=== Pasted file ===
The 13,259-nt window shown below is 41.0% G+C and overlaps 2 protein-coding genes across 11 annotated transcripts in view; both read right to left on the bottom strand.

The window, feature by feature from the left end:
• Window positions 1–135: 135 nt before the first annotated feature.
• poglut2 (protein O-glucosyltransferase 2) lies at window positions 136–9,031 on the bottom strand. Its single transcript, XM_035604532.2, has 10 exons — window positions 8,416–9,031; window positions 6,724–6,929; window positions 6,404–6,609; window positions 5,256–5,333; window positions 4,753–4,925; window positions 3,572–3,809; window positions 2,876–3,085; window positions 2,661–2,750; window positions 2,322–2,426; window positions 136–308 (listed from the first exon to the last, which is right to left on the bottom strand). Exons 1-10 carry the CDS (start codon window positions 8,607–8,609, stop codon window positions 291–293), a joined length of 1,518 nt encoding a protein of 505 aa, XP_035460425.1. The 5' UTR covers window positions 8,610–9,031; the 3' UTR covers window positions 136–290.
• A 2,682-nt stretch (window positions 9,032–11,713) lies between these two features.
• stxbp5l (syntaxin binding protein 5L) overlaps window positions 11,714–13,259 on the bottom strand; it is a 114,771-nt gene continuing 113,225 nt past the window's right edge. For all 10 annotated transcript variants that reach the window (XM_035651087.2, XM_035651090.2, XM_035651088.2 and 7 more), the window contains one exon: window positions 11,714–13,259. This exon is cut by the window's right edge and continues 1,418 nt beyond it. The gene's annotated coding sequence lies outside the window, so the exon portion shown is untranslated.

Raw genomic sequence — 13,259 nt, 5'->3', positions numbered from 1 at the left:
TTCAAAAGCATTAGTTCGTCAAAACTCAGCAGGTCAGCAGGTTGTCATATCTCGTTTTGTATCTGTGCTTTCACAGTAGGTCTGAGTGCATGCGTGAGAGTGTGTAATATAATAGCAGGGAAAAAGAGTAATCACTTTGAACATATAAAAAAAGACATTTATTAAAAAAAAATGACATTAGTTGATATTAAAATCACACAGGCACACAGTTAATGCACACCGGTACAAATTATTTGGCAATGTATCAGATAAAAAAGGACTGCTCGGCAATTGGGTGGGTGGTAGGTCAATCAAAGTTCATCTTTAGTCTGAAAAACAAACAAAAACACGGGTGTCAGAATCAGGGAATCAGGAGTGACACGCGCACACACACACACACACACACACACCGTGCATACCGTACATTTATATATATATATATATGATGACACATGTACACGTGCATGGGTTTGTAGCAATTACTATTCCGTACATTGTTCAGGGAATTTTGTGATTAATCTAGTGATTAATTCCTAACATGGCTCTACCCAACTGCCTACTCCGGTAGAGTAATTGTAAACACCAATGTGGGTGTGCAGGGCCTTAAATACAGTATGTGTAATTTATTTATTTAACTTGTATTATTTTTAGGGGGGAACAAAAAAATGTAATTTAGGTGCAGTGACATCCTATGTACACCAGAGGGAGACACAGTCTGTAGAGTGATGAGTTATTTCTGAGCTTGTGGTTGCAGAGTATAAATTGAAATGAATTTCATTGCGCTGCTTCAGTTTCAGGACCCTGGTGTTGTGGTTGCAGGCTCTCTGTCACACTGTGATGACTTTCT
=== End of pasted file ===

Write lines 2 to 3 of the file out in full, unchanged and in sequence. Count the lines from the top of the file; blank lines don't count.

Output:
The window, feature by feature from the left end:
• Window positions 1–135: 135 nt before the first annotated feature.